Dialysis is a procedure that replaces some of the kidney's normal functions and is performed when a person's own kidneys can no longer function adequately to maintain life.
In the U.S. today more than 100,000 individuals undergo dialysis treatments to stay alive. Treatment with dialysis is necessary when a person experiences kidney failure, usually when more than 95 percent of normal kidney function is gone in both kidneys.
Like healthy kidneys, dialysis keeps the body in balance by:
1. removing waste products, including salt, and excess fluids that build-up in the body
2. maintaining a safe level of blood chemicals in the body, such as potassium, sodium and chloride
3. controlling blood pressure
Some forms of kidney failure are temporary and may get better. This is called acute kidney failure. Dialysis may be necessary for a short period of time until the kidneys recover.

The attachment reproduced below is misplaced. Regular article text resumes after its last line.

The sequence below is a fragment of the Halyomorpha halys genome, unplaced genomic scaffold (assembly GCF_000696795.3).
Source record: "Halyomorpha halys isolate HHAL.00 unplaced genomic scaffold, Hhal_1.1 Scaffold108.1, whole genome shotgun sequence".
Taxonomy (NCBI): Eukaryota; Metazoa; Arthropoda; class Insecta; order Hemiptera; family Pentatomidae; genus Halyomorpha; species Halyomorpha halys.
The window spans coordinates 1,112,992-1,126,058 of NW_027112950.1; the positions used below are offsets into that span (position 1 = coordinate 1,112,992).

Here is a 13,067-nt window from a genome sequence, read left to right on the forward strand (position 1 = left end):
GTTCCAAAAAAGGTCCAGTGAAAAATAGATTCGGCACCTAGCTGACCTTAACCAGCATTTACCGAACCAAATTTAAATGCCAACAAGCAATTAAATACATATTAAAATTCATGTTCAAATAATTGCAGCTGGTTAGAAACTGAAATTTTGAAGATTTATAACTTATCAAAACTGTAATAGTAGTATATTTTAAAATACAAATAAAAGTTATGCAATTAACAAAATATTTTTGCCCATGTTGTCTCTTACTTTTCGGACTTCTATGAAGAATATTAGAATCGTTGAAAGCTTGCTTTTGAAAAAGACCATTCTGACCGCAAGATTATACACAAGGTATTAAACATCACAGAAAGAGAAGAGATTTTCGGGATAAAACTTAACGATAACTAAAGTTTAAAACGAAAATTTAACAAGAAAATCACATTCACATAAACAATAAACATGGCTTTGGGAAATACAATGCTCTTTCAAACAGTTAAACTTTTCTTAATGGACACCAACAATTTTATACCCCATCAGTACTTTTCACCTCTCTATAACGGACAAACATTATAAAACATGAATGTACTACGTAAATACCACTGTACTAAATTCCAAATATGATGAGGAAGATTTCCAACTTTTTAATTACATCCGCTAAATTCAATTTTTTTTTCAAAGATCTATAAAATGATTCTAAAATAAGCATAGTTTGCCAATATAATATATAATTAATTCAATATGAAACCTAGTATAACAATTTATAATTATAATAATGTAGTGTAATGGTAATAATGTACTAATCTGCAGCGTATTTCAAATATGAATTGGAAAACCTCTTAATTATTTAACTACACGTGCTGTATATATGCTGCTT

Chronic or end-stage kidney failure is the result of an irreversible scarring process which results in kidney shutdown. Chronic kidney failure does not get better and patients need dialysis treatments for the rest of their lives, or if they are medically eligible, they may choose to be placed on a waiting list to receive a kidney transplant.
What form of kidney failure is it?
Which type of dialysis is best for this particular circumstance?
Can a family member be trained to administer the dialysis at home?
Is high flux dialysis available locally?
Can a person stay physically active while on dialysis?
What are the risks and benefits of dialysis?